This is not to say that taxes can’t distort economic incentives or affect profitability. At a company or industry level, specific tax laws can make a big difference, especially when they are driven by broad objectives such as combating climate change. At an individual level, fiscal policy can change incentives to work and invest, at least in theory. There is evidence that stimulus and unemployment checks created disincentives to work over the past 18 months.
The point is that for everyday investors who are planning for retirement and life goals, basing asset allocation decisions on changes to tax rates, or trying to time the market based on tax policy changes, would have backfired over the long history of financial markets. This is because both individuals and corporations find a way to maximize their incomes and profits over time by adjusting to new economic incentives and rules.
For those investors who have long time horizons and hold broadly diversified portfolios, it’s been better to simply stay invested in a well-designed balanced portfolio. Investors should view these new tax proposals with a level head. Below are three charts that help provide perspective on spending, taxes and markets.
1 Corporate tax rates are expected to rise
U.S. corporate tax rates were the highest in the world prior to the 2017 tax reform. Today, at 21%, they are in the middle of the pack. The current proposal to increase this rate to 26.5% would almost split the difference between the old and new rates.
2 The deficit and debt have ballooned
The federal deficit and debt have both ballooned due to COVID-19 stimulus measures. However, these were one-time spending measures designed to prevent even worse outcomes for the economy. Current spending proposals of up to $3.5 trillion would need sources of funding via higher tax rates or a different tax structure.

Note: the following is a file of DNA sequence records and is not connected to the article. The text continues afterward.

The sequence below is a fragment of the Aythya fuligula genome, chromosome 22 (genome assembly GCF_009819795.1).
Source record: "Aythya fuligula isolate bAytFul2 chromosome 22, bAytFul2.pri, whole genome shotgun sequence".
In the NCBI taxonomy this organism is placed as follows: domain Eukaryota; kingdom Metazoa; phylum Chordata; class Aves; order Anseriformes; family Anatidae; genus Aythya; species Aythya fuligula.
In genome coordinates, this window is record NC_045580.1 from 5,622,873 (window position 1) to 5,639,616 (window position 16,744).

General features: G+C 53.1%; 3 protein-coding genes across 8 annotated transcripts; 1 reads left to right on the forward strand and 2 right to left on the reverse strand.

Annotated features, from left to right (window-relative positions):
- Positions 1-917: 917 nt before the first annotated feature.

3 Stock markets have done very well across tax regimes
Despite concerns over taxes, history shows that financial markets can perform well under a variety of tax regimes. This was true both before and after the Reagan tax reforms. What matters is that the economy continues to grow in a way that benefits individuals and businesses.
The bottom line? Spending and taxes will always be a focus for investors. It’s important to maintain perspective on this topic and not overreact when managing portfolios. Make sure to continually review your own financial plan while implementing techniques to help minimize taxes while working to maximize your wealth, retirement savings and estate.
For more information on our firm or to get in touch with Jon Ulin, CFP®, please call us at (561) 210-7887 or email email@example.com.
You cannot invest directly in an index. Past performance is no guarantee of future returns. Diversification does not ensure a profit or guarantee against loss. All examples and charts shown are hypothetical used for illustrative purposes only and do not represent any actual investment. The information given herein is taken from sources that IFP Advisors, LLC, dba Independent Financial Partners (IFP), and it advisors believe to be reliable, but it is not guaranteed by us as to accuracy or completeness. This is for informational purposes only and in no event should be construed as an offer to sell or solicitation of an offer to buy any securities or products. Please consult your tax and/or legal advisor before implementing any tax and/or legal related strategies mentioned in this publication as IFP does not provide tax and/or legal advice. Opinions expressed are subject to change without notice and do not take into account the particular investment objectives, financial situation, or needs of individual investors.